Harold Hongju Koh knows exactly how much the children of immigrants are capable of achieving in a short period of time. “Through educational opportunities, [they] have extraordinary upward mobility in one generation,” says Koh. “My own family is proof of that.” His parents, who met after coming to the United States on student visas, had six U.S.-born children. Two are lawyers, two are doctors, and three have been university deans. Koh himself is the Sterling Professor of International Law at Yale University. Before this, he served for nearly four years as Legal Advisor to the U.S. Department of State. From 2004 to 2009, he was Dean of Yale Law School, and before that he served as the U.S. Assistant Secretary of State for Democracy, Human Rights and Labor. Koh has also appeared on numerous occasions before the Supreme Court, including on behalf of Haitian and Cuban refugees. He was motivated to take these cases, he says, because of his family history.
We all felt that we had a debt to repay to America in our own time.
Koh’s father was in the United States representing Korea’s first democratically elected president in 1961, when that president was overthrown by a coup. Suddenly, the elder Koh was unemployed and exiled. When he mentioned this predicament to Walt Rostow, the U.S. Deputy National Security Advisor, Rostow called his brother, Eugene, who was then-Dean of Yale Law School. “Can you be there in a week?” Rostow asked Koh after hanging up the phone. And so the entire family moved to New Haven, Connecticut, where Koh’s parents became the first Asians to teach at the university’s law school.
“This was an amazing act of grace,” says Koh of Rostow’s generosity. “And I never forgot it when I became dean 40 years later. We all felt that we had a debt to repay to America in our own time.” And so Koh became a lawyer, educator, and civil servant. In his long, distinguished career, he has seen scores of immigrants do the same. “It infuriates me to hear people saying that new Americans are somehow freeloaders or interested in exploiting the system,” he says. “The opposite is true. Because of what they have been given, they feel a special desire to give back.” Koh points to the many Haitian refugees he’s met, whose children fought for the U.S. Army in Iraq. “America is special,” he says. “E pluribus unum,”—out of many, one —“our diversity is the source of our strength.”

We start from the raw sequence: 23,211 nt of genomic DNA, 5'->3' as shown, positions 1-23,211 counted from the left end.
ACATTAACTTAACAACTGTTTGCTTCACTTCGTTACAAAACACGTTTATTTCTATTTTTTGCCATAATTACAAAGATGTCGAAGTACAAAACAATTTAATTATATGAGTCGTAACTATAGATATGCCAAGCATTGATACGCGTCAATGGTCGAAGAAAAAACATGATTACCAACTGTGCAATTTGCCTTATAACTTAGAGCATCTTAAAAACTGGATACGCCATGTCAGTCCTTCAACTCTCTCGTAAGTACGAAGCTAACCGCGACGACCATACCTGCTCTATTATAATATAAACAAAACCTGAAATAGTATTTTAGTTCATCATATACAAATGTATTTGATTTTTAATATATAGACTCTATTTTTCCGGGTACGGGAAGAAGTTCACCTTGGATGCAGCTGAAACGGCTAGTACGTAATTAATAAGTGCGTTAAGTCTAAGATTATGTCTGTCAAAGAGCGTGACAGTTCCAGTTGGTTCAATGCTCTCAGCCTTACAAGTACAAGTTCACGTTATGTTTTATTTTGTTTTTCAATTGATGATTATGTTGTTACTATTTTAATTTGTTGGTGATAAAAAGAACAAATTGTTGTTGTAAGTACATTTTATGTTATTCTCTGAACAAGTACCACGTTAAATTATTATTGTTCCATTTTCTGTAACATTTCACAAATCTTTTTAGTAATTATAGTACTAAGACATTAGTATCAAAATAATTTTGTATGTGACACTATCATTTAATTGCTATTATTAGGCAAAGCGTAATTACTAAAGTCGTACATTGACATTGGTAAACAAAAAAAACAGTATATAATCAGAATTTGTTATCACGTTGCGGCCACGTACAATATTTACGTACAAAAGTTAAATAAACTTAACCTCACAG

Koh wants immigration reform to acknowledge this. He says the DREAMers —undocumented minors who hope to become educated, engaged citizens—“deserve special consideration.” In 2014, Koh signed a letter supporting the legality of DACA, (the Deferred Action for Childhood Arrivals) and DAPA (the Deferred Action for Parents of Americans), programs that would grant renewable work permits and deportation exemptions for many undocumented immigrants.
“There has to be a path to citizenship for people who have lived here for long periods of time,” he says. “It makes no sense to send people back from their home to a country they’ve never lived in.” As important, Koh knows what these immigrants are capable of contributing, both economically and civically. To reject these people, he says, “is rejecting exactly the thing that makes Americans unique.”